has_one(name, scope = nil, **options) public

Specifies a one-to-one association with another class. This method should only be used if the other class contains the foreign key. If the current class contains the foreign key, then you should use #belongs_to instead. See also ActiveRecord::Associations::ClassMethods’s overview on when to use #has_one and when to use #belongs_to.

The following methods for retrieval and query of a single associated object will be added:

association is a placeholder for the symbol passed as the name argument, so has_one :manager would add among others manager.nil?.


Returns the associated object. nil is returned if none is found.


Assigns the associate object, extracts the primary key, sets it as the foreign key, and saves the associate object. To avoid database inconsistencies, permanently deletes an existing associated object when assigning a new one, even if the new one isn’t saved to database.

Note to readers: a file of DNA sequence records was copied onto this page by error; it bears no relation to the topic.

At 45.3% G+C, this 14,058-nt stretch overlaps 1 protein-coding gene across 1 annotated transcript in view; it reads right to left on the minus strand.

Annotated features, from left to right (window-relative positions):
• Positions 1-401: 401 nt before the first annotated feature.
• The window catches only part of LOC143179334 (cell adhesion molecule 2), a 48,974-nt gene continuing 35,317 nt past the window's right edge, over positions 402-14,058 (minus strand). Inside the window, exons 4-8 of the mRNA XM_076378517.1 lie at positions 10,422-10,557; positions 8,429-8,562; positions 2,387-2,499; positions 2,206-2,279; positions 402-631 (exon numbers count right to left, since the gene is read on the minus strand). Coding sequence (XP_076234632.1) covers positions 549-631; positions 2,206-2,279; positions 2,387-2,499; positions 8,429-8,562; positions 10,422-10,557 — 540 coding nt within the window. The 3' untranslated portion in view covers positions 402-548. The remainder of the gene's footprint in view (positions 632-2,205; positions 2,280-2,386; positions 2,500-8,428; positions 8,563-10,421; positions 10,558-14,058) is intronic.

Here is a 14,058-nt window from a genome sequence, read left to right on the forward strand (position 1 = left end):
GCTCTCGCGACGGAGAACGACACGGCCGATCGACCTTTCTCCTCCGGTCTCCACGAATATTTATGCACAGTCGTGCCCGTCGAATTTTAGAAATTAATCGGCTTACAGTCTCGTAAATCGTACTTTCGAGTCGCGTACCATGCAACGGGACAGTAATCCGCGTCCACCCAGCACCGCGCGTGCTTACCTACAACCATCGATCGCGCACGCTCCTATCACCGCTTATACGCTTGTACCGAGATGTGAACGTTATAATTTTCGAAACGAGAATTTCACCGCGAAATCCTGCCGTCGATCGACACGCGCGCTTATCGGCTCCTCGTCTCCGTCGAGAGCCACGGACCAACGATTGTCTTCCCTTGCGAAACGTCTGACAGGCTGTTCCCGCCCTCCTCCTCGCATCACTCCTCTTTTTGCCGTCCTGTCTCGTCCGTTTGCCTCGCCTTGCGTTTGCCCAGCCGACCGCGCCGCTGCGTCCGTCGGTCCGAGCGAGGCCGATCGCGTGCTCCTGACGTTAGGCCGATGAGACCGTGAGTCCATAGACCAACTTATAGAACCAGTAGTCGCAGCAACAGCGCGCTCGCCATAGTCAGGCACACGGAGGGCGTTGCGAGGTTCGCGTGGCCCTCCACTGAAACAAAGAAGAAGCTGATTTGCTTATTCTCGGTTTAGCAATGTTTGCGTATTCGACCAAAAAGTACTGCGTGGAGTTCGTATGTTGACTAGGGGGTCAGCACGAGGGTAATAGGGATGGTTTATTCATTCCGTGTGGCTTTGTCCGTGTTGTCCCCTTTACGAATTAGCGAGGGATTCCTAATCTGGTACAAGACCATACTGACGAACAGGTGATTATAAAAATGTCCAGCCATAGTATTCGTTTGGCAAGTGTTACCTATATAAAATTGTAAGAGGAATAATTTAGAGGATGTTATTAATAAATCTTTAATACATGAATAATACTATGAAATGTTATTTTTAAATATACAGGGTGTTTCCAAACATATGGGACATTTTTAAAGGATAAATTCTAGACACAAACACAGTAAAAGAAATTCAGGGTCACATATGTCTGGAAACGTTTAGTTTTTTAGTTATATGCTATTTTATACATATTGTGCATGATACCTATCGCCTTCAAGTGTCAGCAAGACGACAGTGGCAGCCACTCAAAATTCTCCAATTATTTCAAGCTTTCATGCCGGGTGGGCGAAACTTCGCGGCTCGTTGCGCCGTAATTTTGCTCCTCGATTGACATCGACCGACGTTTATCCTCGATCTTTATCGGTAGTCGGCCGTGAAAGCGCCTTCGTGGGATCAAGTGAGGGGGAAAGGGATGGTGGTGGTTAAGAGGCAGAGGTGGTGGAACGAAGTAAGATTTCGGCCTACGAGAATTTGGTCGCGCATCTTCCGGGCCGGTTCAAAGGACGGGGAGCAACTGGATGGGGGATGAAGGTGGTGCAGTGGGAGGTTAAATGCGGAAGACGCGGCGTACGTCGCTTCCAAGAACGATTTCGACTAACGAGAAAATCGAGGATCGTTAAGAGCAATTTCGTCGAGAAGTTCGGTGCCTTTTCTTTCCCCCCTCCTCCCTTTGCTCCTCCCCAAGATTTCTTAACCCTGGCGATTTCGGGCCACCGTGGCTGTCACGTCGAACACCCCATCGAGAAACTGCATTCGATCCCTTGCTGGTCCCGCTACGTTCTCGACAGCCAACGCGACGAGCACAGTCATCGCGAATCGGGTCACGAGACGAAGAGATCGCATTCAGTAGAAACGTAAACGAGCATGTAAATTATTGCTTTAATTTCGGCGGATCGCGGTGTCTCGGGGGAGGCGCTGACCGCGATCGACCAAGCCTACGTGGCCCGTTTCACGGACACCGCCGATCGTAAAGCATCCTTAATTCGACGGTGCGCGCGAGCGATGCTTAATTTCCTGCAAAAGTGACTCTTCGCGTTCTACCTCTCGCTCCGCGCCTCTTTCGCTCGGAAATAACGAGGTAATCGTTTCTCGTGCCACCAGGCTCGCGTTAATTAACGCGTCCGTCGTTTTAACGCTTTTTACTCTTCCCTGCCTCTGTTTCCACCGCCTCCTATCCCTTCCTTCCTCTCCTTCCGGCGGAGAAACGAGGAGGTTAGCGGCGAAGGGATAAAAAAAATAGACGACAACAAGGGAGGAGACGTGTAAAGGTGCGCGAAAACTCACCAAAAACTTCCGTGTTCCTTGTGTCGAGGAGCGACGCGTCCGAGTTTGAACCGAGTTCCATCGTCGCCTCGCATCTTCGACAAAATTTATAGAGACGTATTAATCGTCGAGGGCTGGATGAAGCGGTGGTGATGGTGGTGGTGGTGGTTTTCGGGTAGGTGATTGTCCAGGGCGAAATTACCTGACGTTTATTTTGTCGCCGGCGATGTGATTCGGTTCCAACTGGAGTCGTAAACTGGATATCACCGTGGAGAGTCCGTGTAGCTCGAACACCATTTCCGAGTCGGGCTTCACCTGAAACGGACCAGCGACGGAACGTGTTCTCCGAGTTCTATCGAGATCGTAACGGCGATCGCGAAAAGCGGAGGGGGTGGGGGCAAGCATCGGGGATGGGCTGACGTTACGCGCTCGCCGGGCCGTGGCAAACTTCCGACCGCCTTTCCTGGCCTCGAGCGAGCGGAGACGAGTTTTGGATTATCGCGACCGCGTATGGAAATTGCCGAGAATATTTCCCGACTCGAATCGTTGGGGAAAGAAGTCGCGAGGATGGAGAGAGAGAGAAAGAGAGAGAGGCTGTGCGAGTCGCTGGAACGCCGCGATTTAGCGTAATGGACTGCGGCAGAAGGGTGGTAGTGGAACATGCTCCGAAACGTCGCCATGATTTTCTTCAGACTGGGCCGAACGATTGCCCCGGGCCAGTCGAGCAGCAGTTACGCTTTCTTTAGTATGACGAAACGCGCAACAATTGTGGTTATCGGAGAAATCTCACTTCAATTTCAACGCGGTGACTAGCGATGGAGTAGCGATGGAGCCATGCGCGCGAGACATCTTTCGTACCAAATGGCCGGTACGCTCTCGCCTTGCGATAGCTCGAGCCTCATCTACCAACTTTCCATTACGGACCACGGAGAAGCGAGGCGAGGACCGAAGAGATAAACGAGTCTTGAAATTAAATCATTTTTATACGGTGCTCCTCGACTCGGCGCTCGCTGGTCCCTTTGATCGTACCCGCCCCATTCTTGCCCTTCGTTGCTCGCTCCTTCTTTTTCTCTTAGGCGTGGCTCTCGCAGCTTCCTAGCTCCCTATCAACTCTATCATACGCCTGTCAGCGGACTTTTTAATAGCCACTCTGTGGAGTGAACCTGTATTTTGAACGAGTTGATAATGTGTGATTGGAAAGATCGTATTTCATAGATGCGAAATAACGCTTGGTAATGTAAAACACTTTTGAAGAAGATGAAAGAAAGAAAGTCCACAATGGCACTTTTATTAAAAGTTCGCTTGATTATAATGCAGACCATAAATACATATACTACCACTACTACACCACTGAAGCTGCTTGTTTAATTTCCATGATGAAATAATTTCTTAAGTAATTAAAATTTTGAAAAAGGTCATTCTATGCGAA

build_association(attributes = {})

Returns a new object of the associated type that has been instantiated with attributes and linked to this object through a foreign key, but has not yet been saved.

create_association(attributes = {})

Returns a new object of the associated type that has been instantiated with attributes, linked to this object through a foreign key, and that has already been saved (if it passed the validation).

create_association!(attributes = {})

Does the same as create_association, but raises ActiveRecord::RecordInvalid if the record is invalid.


Returns the associated object, forcing a database read.


An Account class declares has_one :beneficiary, which will add:

  • Account#beneficiary (similar to Beneficiary.where(account_id: id).first)

  • Account#beneficiary=(beneficiary) (similar to beneficiary.account_id = account.id; beneficiary.save)

  • Account#build_beneficiary (similar to Beneficiary.new(account_id: id))

  • Account#create_beneficiary (similar to b = Beneficiary.new(account_id: id); b.save; b)